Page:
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A faith healer who appears from nowhere suddenly cures the sick son of
a profound government senator, whom the politicians wife falls under
the mysterious healer's charm and the young boy grows attached to his
company. The senator can't shake the idea that there's something
strange about all of this, could it all be a hypnotic trick or is there
something really supernatural going on here. Then you got the chief
political adviser who's trying to rid the healer of power he holds over
the senator and his family, because he wants to be the one who's in
control of the senator.
Was it all an illusion? Who was playing whom? Did this go beyond reality, by making way for supernatural influences? Like you see there are so many question brought up here that are totally left unexplained, but this enigmatic factor of who, what and why makes for one curious, but oddly enchanting spectacle. The multi-layered story plays out like political fantasy where it throws around many different ideas and allegories into the blend, where nothing seems quite like what it is because of a real mystical edge that's given out by Powell's charismatic character Wolfe. As an exhilarating tale, it failed for me, but for a curiosity piece, it really did work. The plot's outline shares its similarities with the Rasputin account, but this film has gone with a contemporary take on the story. The story does become incredibly strange with certain circumstances and situations, in which you have to suspend your disbelief and plays around with psychological tension. The thick air of mystery that's planted in the film, you could say is like that of a jigsaw puzzle that's missing some important pieces to give it that truly satisfying feel. The complex script is heavy on its parallel theories and it very much comes across like a poetic riddle (that's most of Powell's lines anyway) with it parables and psychic jargon. It's a very talkative piece with little significant details and hints running throughout it very mischievous layout on who's really the manipulator and just what are everyone's true intentions.
The film, which was made in Australia, looks reasonably good, even though it had a modest budget to work with. By today's standards the appearance and even the context is somewhat dated. The special effects are reasonably modest, with the odd hokey effect, but I guess you just got to take it with a grain of salt. The mostly well devised FXs were well orchestrated in to the story, but it does go over-the-top in the third act were the uneven pacing makes way for some flamboyant magic tricks for the fight of control over the senator. At least they were spot on with it, but they do and as well as the costumes give it an underlining campy b-grade charm. The location setting was simply ravishing and the exterior of the senator's house (were it all mostly plays out) is given a grand feel. The glitzy cinematography was remarkably well handled with some showy moments and Brian May's tenderly spooky score had a stinging, but emotional rush too it. Director Simon Wincer manages to come up with some inspired, solid visuals and tiny pockets of heighten and exciting suspense. But some moments are half-baked and it has an climax that doesn't feel like it has paid off. You just feel like it's working up for something big. However it does fit in with its subtle moodiness.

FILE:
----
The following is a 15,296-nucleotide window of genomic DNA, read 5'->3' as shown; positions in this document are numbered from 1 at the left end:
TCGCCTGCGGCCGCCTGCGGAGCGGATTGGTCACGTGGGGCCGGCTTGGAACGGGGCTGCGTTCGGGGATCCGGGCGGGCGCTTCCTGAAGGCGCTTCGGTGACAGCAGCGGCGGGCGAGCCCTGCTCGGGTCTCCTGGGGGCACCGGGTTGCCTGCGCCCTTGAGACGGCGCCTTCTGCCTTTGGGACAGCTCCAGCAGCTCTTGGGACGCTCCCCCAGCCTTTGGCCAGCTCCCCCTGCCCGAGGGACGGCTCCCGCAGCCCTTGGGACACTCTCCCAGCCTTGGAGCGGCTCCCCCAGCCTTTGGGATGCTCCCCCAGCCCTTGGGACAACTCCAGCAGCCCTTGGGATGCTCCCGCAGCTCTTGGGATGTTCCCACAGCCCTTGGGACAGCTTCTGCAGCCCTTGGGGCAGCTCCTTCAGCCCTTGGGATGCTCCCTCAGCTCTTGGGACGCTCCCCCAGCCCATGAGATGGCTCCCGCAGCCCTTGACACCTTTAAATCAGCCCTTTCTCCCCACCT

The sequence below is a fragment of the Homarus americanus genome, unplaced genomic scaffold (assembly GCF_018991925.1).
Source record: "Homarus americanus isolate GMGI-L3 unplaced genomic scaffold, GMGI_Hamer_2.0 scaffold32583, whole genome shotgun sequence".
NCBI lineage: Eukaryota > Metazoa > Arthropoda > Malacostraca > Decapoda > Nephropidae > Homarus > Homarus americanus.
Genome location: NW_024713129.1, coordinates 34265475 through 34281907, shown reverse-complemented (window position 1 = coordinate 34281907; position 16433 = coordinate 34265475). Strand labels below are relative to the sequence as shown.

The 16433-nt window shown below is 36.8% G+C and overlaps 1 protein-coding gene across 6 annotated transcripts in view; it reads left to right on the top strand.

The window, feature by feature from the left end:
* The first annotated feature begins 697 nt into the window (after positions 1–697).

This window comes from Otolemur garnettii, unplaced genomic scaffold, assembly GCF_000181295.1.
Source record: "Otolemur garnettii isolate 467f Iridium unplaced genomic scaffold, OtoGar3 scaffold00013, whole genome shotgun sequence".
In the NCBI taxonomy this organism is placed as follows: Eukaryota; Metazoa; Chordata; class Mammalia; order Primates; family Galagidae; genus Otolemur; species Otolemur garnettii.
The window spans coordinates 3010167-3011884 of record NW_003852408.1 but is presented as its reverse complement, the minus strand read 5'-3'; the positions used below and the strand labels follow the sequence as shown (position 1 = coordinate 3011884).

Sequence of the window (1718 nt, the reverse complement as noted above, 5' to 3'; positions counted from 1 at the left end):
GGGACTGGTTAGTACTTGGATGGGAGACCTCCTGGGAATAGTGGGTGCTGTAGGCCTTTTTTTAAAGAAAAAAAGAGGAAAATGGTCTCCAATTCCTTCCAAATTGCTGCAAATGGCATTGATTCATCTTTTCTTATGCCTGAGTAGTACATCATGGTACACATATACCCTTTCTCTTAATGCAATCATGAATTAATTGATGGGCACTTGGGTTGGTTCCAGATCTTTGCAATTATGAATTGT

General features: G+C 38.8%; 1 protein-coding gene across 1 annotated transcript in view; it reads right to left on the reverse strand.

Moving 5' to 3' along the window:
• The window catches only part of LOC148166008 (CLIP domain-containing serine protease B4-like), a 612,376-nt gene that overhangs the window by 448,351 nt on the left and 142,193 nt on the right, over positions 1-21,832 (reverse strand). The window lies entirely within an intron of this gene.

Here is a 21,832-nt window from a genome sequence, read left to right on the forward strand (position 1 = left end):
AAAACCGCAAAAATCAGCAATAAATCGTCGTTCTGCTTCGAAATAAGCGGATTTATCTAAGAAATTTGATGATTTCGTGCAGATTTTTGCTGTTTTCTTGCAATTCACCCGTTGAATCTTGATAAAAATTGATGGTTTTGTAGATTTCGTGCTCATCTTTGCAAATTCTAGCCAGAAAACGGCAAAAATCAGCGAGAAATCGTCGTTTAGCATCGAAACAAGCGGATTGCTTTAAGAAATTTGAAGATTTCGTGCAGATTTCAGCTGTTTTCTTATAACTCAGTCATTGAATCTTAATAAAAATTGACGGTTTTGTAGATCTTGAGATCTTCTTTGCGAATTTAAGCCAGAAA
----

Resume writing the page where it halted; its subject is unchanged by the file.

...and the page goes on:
The performances are very first-rate with an international cast on show. Robert Powell plays the healer, Wolfe and his piercing capabilities create such subtly mysterious imprint (good or evil?) that you can't help but be intrigued by. David Hemmings' underplayed performance as senator Nick Rast shows a real solidarity. Broderick Crawford superbly plays Doc Wheelan a greedy political leader who overlooks Senator Rast and when he's on screen his presence truly governs the film. Carmen Duncan as Sandra Rast simply shines in her feisty role and Mark Spain utterly fits the role of eerie young lad Alex Rast. I thought the chemistry of the relationships was well thought up and naturally suitable.
What is served up here is exceedingly ambiguous and different, but this creative project has more going for it then what actually meets the eye. It's far from flawless and it wasn't what I expecting that's for sure, but it does make for an interesting viewing.
Intriguing supernatural thriller which keeps -at least till its last
sequences -special effects to the minimum and mainly relies on Robert
Powell's fascinating presence -whatever you think of Zephirelli's
work,you cannot deny he was perhaps the best Jesus on the screen- and
the rest of the cast follows suit.Actually the little boy's and
Powell's relationship reminds me more of that of Damien and his
sinister nanny in "the omen" (see their power on animals) than Rasputin
and the czar's son.But Sandra 's behavior is Alexandra's under Grigori